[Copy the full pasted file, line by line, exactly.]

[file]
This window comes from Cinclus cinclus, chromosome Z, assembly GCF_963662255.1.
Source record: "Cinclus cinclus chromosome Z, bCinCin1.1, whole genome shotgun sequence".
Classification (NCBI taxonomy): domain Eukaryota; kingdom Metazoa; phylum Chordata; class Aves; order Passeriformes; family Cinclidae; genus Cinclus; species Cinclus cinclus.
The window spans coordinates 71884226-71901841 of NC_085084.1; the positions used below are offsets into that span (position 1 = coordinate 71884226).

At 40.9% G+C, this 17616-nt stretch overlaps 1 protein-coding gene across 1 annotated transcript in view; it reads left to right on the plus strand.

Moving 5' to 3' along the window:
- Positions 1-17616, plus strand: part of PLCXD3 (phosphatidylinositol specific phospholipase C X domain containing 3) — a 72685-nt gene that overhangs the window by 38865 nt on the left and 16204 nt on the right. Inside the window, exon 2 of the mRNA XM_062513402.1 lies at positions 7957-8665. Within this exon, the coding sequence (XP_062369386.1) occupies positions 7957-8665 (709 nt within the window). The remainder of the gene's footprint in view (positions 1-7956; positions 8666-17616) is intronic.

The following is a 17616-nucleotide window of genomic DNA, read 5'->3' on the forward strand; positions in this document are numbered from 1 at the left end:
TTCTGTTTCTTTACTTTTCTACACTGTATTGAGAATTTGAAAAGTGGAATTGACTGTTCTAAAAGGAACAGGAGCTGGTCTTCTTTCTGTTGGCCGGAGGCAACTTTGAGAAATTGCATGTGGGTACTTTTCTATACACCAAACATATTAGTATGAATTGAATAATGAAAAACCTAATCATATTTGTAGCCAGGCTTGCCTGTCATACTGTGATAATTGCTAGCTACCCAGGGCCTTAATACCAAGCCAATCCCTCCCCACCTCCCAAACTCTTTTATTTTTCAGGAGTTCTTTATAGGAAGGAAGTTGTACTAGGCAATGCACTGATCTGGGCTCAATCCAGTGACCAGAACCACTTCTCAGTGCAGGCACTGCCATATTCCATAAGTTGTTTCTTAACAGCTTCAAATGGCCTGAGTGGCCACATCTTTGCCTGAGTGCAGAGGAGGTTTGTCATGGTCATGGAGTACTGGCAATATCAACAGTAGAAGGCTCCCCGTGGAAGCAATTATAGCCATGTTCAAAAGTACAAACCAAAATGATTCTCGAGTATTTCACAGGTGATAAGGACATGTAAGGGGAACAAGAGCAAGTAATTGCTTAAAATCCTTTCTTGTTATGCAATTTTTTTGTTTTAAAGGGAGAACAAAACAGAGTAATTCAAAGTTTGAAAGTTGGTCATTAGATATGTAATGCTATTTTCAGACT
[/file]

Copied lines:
This window comes from Cinclus cinclus, chromosome Z, assembly GCF_963662255.1.
Source record: "Cinclus cinclus chromosome Z, bCinCin1.1, whole genome shotgun sequence".
Classification (NCBI taxonomy): domain Eukaryota; kingdom Metazoa; phylum Chordata; class Aves; order Passeriformes; family Cinclidae; genus Cinclus; species Cinclus cinclus.
The window spans coordinates 71884226-71901841 of NC_085084.1; the positions used below are offsets into that span (position 1 = coordinate 71884226).

At 40.9% G+C, this 17616-nt stretch overlaps 1 protein-coding gene across 1 annotated transcript in view; it reads left to right on the plus strand.

Moving 5' to 3' along the window:
- Positions 1-17616, plus strand: part of PLCXD3 (phosphatidylinositol specific phospholipase C X domain containing 3) — a 72685-nt gene that overhangs the window by 38865 nt on the left and 16204 nt on the right. Inside the window, exon 2 of the mRNA XM_062513402.1 lies at positions 7957-8665. Within this exon, the coding sequence (XP_062369386.1) occupies positions 7957-8665 (709 nt within the window). The remainder of the gene's footprint in view (positions 1-7956; positions 8666-17616) is intronic.

The following is a 17616-nucleotide window of genomic DNA, read 5'->3' on the forward strand; positions in this document are numbered from 1 at the left end:
TTCTGTTTCTTTACTTTTCTACACTGTATTGAGAATTTGAAAAGTGGAATTGACTGTTCTAAAAGGAACAGGAGCTGGTCTTCTTTCTGTTGGCCGGAGGCAACTTTGAGAAATTGCATGTGGGTACTTTTCTATACACCAAACATATTAGTATGAATTGAATAATGAAAAACCTAATCATATTTGTAGCCAGGCTTGCCTGTCATACTGTGATAATTGCTAGCTACCCAGGGCCTTAATACCAAGCCAATCCCTCCCCACCTCCCAAACTCTTTTATTTTTCAGGAGTTCTTTATAGGAAGGAAGTTGTACTAGGCAATGCACTGATCTGGGCTCAATCCAGTGACCAGAACCACTTCTCAGTGCAGGCACTGCCATATTCCATAAGTTGTTTCTTAACAGCTTCAAATGGCCTGAGTGGCCACATCTTTGCCTGAGTGCAGAGGAGGTTTGTCATGGTCATGGAGTACTGGCAATATCAACAGTAGAAGGCTCCCCGTGGAAGCAATTATAGCCATGTTCAAAAGTACAAACCAAAATGATTCTCGAGTATTTCACAGGTGATAAGGACATGTAAGGGGAACAAGAGCAAGTAATTGCTTAAAATCCTTTCTTGTTATGCAATTTTTTTGTTTTAAAGGGAGAACAAAACAGAGTAATTCAAAGTTTGAAAGTTGGTCATTAGATATGTAATGCTATTTTCAGACT